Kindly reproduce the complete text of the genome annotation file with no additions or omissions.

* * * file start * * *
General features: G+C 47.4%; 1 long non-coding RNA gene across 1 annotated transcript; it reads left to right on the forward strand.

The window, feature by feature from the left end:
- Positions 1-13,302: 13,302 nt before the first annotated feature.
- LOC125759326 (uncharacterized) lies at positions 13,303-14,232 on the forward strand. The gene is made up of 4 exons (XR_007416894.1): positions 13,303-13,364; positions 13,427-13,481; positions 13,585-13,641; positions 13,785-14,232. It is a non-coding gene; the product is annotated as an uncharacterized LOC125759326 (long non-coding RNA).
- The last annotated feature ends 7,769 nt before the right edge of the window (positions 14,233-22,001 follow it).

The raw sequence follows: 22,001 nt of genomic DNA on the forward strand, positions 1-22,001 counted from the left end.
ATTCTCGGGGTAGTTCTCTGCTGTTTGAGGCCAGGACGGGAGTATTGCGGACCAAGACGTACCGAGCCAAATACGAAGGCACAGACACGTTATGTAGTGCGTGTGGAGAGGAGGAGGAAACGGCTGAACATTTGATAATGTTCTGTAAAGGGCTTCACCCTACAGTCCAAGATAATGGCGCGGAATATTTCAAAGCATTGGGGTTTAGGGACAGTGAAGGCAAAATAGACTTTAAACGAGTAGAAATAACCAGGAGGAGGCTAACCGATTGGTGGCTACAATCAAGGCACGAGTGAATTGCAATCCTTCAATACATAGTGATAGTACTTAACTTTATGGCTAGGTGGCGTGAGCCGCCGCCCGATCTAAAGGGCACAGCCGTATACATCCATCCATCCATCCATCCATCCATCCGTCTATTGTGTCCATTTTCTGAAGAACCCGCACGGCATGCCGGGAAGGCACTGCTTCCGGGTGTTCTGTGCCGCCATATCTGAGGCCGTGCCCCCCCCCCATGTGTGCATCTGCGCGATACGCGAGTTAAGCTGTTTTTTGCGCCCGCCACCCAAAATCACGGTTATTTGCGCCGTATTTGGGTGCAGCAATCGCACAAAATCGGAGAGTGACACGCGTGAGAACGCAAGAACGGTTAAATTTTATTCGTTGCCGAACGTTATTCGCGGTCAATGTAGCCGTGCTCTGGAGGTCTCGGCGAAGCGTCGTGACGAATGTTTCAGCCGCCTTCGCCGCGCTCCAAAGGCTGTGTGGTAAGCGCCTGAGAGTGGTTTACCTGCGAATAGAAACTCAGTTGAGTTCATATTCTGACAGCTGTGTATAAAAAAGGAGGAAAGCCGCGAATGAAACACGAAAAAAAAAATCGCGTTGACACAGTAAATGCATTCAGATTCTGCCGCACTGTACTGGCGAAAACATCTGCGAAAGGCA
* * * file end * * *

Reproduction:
General features: G+C 47.4%; 1 long non-coding RNA gene across 1 annotated transcript; it reads left to right on the forward strand.

The window, feature by feature from the left end:
- Positions 1-13,302: 13,302 nt before the first annotated feature.
- LOC125759326 (uncharacterized) lies at positions 13,303-14,232 on the forward strand. The gene is made up of 4 exons (XR_007416894.1): positions 13,303-13,364; positions 13,427-13,481; positions 13,585-13,641; positions 13,785-14,232. It is a non-coding gene; the product is annotated as an uncharacterized LOC125759326 (long non-coding RNA).
- The last annotated feature ends 7,769 nt before the right edge of the window (positions 14,233-22,001 follow it).

The raw sequence follows: 22,001 nt of genomic DNA on the forward strand, positions 1-22,001 counted from the left end.
ATTCTCGGGGTAGTTCTCTGCTGTTTGAGGCCAGGACGGGAGTATTGCGGACCAAGACGTACCGAGCCAAATACGAAGGCACAGACACGTTATGTAGTGCGTGTGGAGAGGAGGAGGAAACGGCTGAACATTTGATAATGTTCTGTAAAGGGCTTCACCCTACAGTCCAAGATAATGGCGCGGAATATTTCAAAGCATTGGGGTTTAGGGACAGTGAAGGCAAAATAGACTTTAAACGAGTAGAAATAACCAGGAGGAGGCTAACCGATTGGTGGCTACAATCAAGGCACGAGTGAATTGCAATCCTTCAATACATAGTGATAGTACTTAACTTTATGGCTAGGTGGCGTGAGCCGCCGCCCGATCTAAAGGGCACAGCCGTATACATCCATCCATCCATCCATCCATCCATCCGTCTATTGTGTCCATTTTCTGAAGAACCCGCACGGCATGCCGGGAAGGCACTGCTTCCGGGTGTTCTGTGCCGCCATATCTGAGGCCGTGCCCCCCCCCCATGTGTGCATCTGCGCGATACGCGAGTTAAGCTGTTTTTTGCGCCCGCCACCCAAAATCACGGTTATTTGCGCCGTATTTGGGTGCAGCAATCGCACAAAATCGGAGAGTGACACGCGTGAGAACGCAAGAACGGTTAAATTTTATTCGTTGCCGAACGTTATTCGCGGTCAATGTAGCCGTGCTCTGGAGGTCTCGGCGAAGCGTCGTGACGAATGTTTCAGCCGCCTTCGCCGCGCTCCAAAGGCTGTGTGGTAAGCGCCTGAGAGTGGTTTACCTGCGAATAGAAACTCAGTTGAGTTCATATTCTGACAGCTGTGTATAAAAAAGGAGGAAAGCCGCGAATGAAACACGAAAAAAAAAATCGCGTTGACACAGTAAATGCATTCAGATTCTGCCGCACTGTACTGGCGAAAACATCTGCGAAAGGCA